RogerBW's Blog

Deep Blue Sea 21 May 2019

1999 science fiction horror, dir. Renny Harlin, Saffron Burrows, Thomas Jane: IMDb / allmovie. On a remote floating shark research station, things are going to go very badly wrong.

It's a Renny Harlin film, and that sets certain expectations; while the result can sometimes be fun, you just know that nothing he touches is ever going to be any actual good. We start as we mean to go on, with a female scientist who works on Alzheimer's because it's what affected her daddy (it can't just be because she likes science, after all she has to be a Proper Woman too or the audience wouldn't cheer for her).

To be fair, there are some very good animatronic sharks (done by Walter Conti, who was apparently hired on the strength of his work on Anaconda, which, um). Jaws had made a virtue of necessity by keeping its unconvincing shark model off-screen much of the time (and thus doing a great job of building up tension); Harlin reckoned that twenty years later shark models were better (true), and so if he could put them on screen for more of the time the film would also be better (less true).

The science is utter rubbish, of course; starting from the real-world idea that sharks don't get cancer, we have miraculous Alzheimer's-healing goop extracted from shark brains, so obviously rather than harvesting more sharks you need bigger ones, and with bigger brains they become smarter. (This is why elephants are smarter than Hollywood scriptwriters.)

These sharks are basically horror-film psycho killers; not only do they know all about how the inside of the base works, something they've never seen, but even though they're seven feet high they can swim invisibly through three feet of water in a flooded corridor, not to mention teleporting off-screen into places they couldn't possibly have got into. They can break through pressure-tight windows (but not glass oven doors, that would just be silly).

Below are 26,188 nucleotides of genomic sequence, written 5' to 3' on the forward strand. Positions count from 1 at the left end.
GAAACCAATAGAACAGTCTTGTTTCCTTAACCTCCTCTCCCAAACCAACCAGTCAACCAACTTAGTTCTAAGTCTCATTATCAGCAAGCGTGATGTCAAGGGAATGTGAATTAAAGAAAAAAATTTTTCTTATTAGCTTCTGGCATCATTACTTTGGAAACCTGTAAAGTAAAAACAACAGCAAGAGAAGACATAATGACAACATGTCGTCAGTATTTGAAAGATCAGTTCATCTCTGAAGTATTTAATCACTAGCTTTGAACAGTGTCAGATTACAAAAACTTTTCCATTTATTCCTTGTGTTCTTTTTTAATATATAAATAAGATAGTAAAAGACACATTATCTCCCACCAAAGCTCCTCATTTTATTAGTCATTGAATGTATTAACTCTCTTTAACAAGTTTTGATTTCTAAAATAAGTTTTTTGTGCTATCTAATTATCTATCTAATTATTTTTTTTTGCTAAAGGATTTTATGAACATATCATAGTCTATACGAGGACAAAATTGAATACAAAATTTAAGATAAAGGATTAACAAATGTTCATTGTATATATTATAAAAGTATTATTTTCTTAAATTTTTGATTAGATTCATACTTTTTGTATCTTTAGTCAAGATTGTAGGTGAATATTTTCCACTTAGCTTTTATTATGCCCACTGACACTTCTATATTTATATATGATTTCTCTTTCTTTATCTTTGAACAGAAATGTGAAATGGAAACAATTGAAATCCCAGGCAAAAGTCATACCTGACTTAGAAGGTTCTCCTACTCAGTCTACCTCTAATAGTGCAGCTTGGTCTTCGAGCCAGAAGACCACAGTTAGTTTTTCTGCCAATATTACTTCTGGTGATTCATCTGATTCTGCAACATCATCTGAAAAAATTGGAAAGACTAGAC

Did you know that when someone's arm has just been bitten off, there's really all that not much blood? Just a slowly-spreading pool. "He's haemorrhaging!" Uh, yeah. But it's a good excuse to send out an evacuation helicopter (in the middle of a tropical storm, to a place so remote they went in by seaplane earlier) and, of course, to crash it. I confess I was laughing out loud during this sequence, particularly the fate of the guy who was being medevaced (Stellan Skarsgård in an early English-language role), but I am a nasty cruel heartless person. And anyway he deserved it; he lit a cigarette.

Did you know that when you are a couple of hundred feet underwater and the Great Big Picture Window breaks, you can outrun not only the water but the shrapnel? Useful science fact. And the people who do that aren't even the Odious Comic Relief, who can of course survive anything.

Did you know that if you're wearing a wetsuit and you take it off, you're no longer wet, so when you short out the mains power through the water that's half-filling the room up to the table you're standing on you won't die? But you do have to strip down to your underwear, obviously.

Did you know that full SCUBA tanks float?

Did you know that becoming hyperintelligent gives sharks the ability to swim backwards?

If you're worried about the pressure differential when you open the hatch, maybe when you open the hatch you should get through quickly rather than standing around gawping at each other.

The film eventually tries to have a very brief Serious Moment, arguing about the ethics of whether you should use the (very dodgy, even if not done on humans) research… and eventually decides that, no, you shouldn't, and the person who did it should just commit suicide instead. So all those deaths really were for nothing.

The actual action isn't too bad - it's competently shot, it generates a bit of interest and tension, and it's basically all right. It's everything else that's terrible, all the support structure that would shift the action from just a series of exciting moments into an exciting story; the characters barely reach one-dimensional never mind two, the science is just Science Words to show the audience which of the characters are the smart ones, and the plot is nonsensical.

In the end: not only is Tampering in God's Domain bad, not only are the hyperintelligent sharks killed off, but all the smart people are also killed off while most of the working stiffs make it out alive. If you're reading this, Renny Harlin thinks you're too intelligent to be allowed to live.

See also Lyz Kingsley's review at And You Call Yourself A Scientist which goes into the bad science in rather more detail. (And it was Lyz's mention of a sequel that caused me finally to watch this one.)

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